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Childhood Economic Resources, Academic Performance and the Choice to Leave School at Age Sixteen

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  • Sholeh A. Maani

    () (Department of Economics, The University of Auckland)

  • Guyonne Kalb

    () (Melbourne Institute of Applied Economic and Social Research, The University of Melbourne)

Abstract

This paper uses a recent panel data set from New Zealand to examine the link between academic performance and the decision of teenagers to leave school. These choices have significant lifetime economic impacts, since early school leaving in many cases closes pathways to further education. We address the potential endogeneity and error correlation of academic performance and later school-leaving choices. The results show that schooling decisions largely represent personal choice, and that they are influenced by factors that are at work for a long period of time. Personal ability, parental education and income during early and later childhood years influence the demand for education, exerting their influence directly and through academic performance. These results point to the role that academic performance could play in breaking cycles of disadvantage.

Suggested Citation

  • Sholeh A. Maani & Guyonne Kalb, 2003. "Childhood Economic Resources, Academic Performance and the Choice to Leave School at Age Sixteen," Melbourne Institute Working Paper Series wp2003n01, Melbourne Institute of Applied Economic and Social Research, The University of Melbourne.
  • Handle: RePEc:iae:iaewps:wp2003n01
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    File URL: http://melbourneinstitute.unimelb.edu.au/downloads/working_paper_series/wp2003n01.pdf
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    References listed on IDEAS

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    1. David M. Blau, 1999. "The Effect Of Income On Child Development," The Review of Economics and Statistics, MIT Press, pages 261-276.
    2. Borland, Jeff & Wilkins, Roger, 1996. "Earnings Inequality in Australia," The Economic Record, The Economic Society of Australia, vol. 72(216), pages 7-23, March.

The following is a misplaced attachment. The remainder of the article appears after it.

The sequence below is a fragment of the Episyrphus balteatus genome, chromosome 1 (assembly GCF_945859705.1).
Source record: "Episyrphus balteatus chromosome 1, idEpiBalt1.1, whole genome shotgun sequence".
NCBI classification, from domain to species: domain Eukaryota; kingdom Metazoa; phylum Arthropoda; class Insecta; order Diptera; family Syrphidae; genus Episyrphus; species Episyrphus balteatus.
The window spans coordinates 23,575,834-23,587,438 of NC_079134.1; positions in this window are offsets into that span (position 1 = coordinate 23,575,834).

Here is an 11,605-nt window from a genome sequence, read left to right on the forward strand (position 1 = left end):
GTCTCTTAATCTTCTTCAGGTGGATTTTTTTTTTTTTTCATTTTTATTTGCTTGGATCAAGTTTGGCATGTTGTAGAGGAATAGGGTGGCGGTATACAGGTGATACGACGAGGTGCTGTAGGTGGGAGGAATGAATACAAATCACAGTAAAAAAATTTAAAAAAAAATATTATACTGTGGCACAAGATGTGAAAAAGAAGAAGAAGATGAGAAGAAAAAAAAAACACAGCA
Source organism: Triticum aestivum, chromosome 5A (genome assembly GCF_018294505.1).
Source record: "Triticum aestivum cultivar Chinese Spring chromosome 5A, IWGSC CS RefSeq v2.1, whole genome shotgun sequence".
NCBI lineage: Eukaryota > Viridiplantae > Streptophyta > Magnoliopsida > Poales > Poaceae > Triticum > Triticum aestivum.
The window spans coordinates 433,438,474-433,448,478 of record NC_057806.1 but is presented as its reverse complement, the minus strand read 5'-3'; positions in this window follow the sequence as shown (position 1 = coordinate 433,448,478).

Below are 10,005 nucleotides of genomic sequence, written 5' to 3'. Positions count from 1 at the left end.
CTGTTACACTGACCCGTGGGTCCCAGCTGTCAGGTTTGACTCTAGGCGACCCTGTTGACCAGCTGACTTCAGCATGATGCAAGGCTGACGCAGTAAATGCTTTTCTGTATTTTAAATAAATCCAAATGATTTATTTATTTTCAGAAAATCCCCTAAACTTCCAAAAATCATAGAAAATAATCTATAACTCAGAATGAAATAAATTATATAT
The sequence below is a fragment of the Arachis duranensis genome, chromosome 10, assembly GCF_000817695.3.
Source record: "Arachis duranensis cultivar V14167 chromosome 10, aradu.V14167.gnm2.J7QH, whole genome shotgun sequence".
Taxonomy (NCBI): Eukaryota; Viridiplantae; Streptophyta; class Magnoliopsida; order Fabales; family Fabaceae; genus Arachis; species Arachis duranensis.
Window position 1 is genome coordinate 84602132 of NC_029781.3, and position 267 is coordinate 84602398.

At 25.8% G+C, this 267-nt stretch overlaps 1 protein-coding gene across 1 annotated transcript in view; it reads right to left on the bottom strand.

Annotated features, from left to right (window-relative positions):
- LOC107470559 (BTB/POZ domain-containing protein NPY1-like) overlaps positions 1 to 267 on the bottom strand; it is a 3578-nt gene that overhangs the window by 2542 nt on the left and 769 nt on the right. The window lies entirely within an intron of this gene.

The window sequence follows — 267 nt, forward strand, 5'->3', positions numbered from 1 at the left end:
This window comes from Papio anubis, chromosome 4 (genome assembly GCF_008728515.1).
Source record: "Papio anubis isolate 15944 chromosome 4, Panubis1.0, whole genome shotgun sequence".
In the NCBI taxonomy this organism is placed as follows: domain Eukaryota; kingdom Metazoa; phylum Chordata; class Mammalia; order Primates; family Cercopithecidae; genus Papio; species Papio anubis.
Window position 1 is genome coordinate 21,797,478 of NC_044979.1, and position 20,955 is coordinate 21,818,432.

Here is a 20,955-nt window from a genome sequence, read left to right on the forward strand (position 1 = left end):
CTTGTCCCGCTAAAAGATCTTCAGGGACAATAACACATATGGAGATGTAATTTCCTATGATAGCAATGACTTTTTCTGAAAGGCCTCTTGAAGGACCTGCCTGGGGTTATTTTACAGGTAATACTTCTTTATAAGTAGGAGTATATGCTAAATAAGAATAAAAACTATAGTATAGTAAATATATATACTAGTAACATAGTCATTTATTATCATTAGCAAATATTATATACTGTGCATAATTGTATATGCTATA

3. Paul Gregg & Stephen Machin, 2000. "Child Development and Success or Failure in the Youth Labor Market," NBER Chapters,in: Youth Employment and Joblessness in Advanced Countries, pages 247-288 National Bureau of Economic Research, Inc.
    4. Robert Haveman & Barbara Wolfe, 1995. "The Determinants of Children's Attainments: A Review of Methods and Findings," Journal of Economic Literature, American Economic Association, pages 1829-1878.
    5. Feinstein, Leon & Symons, James, 1999. "Attainment in Secondary School," Oxford Economic Papers, Oxford University Press, vol. 51(2), pages 300-321, April.
    6. Case, A.C. & Katz, L.F., 1991. "The Company You Keep: The Effects Of Family And Neighborhood On Disadvantaged Younths," Harvard Institute of Economic Research Working Papers 1555, Harvard - Institute of Economic Research.
    7. Borjas, George J, 1995. "Ethnicity, Neighborhoods, and Human-Capital Externalities," American Economic Review, American Economic Association, pages 365-390.
    8. Borjas, George J, 1995. "Ethnicity, Neighborhoods, and Human-Capital Externalities," American Economic Review, American Economic Association, pages 365-390.
    9. Case, A.C. & Katz, L.F., 1991. "The Company You Keep: The Effects Of Family And Neighborhood On Disadvantaged Younths," Harvard Institute of Economic Research Working Papers 1555, Harvard - Institute of Economic Research.
    10. Ermisch, John F & Francesconi, Marco, 1997. "Family Matters," CEPR Discussion Papers 1591, C.E.P.R. Discussion Papers.
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